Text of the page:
1. re: mcf

                            Maltodextrin, salt, chili pepper, onion powder, spice, monosodium glutamate, corn starch, yellow corn flour, partially hydrogenated soybean oil, silicon dioxide (anticaking agent), natural flavor, ethoxyquin (preservative).

                            Again 'chili pepper' - the mild form, not cayenne.

                            Maltodextrin - a modified starch, filler and thickener, may or may not be sweet.

                            corn flour, corn starch - starch, probably for thickening. In baking powder corn starch is a moisture absorber and filler, but that's a baking ingredient.

                            The TJ version does not have these, though it does have some sugar.

                            The TJ package has less sodium than the El Paso - so if made according to directions the TJ version is half as salty (12*260 = 3120g sodium per 2 lb meat; 6*560=3360g per 1 lb meat.) Taking El Paso as the standard, there's nothing wrong with make the TJ version with a 1 lb of meat - if you can stand the heat.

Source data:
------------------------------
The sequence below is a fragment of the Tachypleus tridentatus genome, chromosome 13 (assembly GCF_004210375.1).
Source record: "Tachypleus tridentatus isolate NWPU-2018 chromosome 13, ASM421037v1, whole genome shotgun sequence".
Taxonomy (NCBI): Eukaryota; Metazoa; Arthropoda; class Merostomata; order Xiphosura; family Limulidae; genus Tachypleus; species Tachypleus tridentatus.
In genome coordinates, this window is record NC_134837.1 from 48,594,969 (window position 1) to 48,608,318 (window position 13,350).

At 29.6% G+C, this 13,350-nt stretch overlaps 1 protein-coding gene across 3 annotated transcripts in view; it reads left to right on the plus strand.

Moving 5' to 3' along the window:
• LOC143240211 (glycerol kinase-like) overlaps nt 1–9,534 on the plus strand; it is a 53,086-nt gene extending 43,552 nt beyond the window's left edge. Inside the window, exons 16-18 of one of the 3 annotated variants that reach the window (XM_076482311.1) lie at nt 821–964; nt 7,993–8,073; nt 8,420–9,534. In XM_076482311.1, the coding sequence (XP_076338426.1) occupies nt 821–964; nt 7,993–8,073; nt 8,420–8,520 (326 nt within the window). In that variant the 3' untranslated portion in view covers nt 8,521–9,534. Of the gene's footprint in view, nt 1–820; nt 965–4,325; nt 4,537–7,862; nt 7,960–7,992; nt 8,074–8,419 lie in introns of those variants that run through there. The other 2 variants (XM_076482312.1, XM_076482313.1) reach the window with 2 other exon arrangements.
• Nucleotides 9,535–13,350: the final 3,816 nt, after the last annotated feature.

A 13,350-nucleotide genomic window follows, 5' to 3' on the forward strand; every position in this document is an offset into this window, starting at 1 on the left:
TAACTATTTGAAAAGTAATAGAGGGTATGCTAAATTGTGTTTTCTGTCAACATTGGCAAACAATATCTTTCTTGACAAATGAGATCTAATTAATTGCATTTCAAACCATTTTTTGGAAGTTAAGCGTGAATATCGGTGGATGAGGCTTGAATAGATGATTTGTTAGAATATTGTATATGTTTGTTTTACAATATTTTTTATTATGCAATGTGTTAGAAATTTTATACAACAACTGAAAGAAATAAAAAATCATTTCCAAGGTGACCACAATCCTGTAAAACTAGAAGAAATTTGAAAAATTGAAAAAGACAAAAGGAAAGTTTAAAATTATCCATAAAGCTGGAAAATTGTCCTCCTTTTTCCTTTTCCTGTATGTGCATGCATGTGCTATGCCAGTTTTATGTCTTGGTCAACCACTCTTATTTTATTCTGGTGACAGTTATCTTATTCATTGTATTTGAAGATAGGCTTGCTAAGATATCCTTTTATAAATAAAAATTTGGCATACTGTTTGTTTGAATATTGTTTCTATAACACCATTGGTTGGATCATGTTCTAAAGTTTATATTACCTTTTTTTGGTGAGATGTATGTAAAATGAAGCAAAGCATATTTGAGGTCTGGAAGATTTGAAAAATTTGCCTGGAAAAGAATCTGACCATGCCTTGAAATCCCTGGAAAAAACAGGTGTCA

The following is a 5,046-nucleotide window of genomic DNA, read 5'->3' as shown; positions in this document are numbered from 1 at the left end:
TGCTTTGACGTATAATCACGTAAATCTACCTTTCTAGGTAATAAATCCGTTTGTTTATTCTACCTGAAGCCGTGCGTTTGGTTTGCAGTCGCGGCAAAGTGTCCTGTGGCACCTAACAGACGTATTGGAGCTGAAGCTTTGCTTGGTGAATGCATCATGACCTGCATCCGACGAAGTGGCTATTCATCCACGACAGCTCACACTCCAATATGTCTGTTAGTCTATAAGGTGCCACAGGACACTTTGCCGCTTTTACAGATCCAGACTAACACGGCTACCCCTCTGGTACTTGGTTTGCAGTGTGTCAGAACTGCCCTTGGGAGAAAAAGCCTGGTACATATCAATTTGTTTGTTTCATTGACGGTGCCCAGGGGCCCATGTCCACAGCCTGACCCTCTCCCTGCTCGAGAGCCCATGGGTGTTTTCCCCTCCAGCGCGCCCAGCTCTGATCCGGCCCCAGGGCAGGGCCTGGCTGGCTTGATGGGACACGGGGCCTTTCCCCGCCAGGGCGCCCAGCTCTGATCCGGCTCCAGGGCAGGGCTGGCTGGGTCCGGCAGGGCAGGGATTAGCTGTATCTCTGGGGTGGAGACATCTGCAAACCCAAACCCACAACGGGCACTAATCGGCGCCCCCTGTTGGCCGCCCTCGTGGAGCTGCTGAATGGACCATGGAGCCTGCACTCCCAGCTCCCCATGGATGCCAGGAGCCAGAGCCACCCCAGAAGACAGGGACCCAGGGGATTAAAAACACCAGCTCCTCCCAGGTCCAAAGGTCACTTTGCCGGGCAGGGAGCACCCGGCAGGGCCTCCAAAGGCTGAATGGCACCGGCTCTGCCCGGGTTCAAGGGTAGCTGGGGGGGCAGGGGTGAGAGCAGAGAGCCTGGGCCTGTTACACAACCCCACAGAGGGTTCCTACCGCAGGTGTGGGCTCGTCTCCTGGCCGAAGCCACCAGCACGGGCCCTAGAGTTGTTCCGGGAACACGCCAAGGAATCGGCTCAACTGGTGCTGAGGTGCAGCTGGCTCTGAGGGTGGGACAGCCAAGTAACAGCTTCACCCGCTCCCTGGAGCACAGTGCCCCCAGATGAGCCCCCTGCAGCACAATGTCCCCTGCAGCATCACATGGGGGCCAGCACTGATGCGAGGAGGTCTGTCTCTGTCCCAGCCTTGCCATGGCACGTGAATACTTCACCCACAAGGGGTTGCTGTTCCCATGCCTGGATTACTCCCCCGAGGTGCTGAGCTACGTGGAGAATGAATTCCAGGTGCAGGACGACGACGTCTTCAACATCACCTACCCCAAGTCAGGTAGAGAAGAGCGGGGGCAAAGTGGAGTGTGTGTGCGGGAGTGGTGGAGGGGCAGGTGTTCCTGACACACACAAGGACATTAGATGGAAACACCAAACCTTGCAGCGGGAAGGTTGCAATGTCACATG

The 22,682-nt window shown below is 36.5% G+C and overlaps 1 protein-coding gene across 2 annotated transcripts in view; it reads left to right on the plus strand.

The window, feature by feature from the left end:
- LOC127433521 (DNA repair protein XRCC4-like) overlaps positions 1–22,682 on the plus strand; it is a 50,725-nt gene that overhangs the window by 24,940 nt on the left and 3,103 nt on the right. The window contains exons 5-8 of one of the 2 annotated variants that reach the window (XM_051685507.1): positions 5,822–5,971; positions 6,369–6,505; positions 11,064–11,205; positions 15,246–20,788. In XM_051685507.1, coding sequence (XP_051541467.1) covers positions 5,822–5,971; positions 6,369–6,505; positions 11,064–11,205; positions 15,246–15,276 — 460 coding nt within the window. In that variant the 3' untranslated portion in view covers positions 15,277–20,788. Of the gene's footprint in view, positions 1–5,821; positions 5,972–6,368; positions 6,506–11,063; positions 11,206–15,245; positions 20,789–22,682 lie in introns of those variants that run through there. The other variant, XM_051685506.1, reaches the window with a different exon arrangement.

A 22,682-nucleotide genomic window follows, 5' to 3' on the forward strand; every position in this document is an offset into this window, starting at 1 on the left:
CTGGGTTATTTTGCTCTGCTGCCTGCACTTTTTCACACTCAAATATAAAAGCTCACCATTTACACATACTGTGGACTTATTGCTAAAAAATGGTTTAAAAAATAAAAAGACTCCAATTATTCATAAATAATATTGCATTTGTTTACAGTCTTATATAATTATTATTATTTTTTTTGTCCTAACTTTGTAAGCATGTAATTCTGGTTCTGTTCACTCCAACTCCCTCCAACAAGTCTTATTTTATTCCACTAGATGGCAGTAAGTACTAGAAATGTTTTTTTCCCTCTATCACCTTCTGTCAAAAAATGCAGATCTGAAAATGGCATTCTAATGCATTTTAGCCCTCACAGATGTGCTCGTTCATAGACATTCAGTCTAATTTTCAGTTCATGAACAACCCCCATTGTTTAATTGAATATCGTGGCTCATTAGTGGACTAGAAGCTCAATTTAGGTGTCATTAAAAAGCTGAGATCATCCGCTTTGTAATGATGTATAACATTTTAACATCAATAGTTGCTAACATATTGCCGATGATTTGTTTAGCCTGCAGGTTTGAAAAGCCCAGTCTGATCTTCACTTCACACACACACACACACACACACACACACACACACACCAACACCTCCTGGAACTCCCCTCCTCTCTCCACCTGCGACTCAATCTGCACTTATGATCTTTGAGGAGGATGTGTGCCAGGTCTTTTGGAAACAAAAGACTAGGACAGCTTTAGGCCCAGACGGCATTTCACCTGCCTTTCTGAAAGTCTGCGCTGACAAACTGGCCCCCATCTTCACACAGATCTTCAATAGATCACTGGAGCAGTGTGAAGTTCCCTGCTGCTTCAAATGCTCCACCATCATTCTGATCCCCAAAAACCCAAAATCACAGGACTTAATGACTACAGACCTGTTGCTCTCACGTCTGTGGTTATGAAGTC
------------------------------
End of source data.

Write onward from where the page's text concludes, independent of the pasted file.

2. re: iluvcookies

                            the exact, EXACT same thing happened to me with a sauce we bought at a natural foods store. It was a liquid package, not powder, but I looked over the ingredients and didn't see anythign amiss. My 3 year old was the first to reject it. He said his tongue was burning and I thought he was being an overreactive, picky toddler til I tasted mine. I spit it out. I like a little spice but this was just on FIRE. We ended up throwing the whole thing away. I don't know, in retrospect, if perhaps it was for 2 pounds of meat instead of 1 but I doubt that would have helped much anyway, it still would have been too hot. I mean, maybe if we put in TWENTY pounds each bite wouldnt' be as hot, but yeah, 1 more pound wouldn't have helped.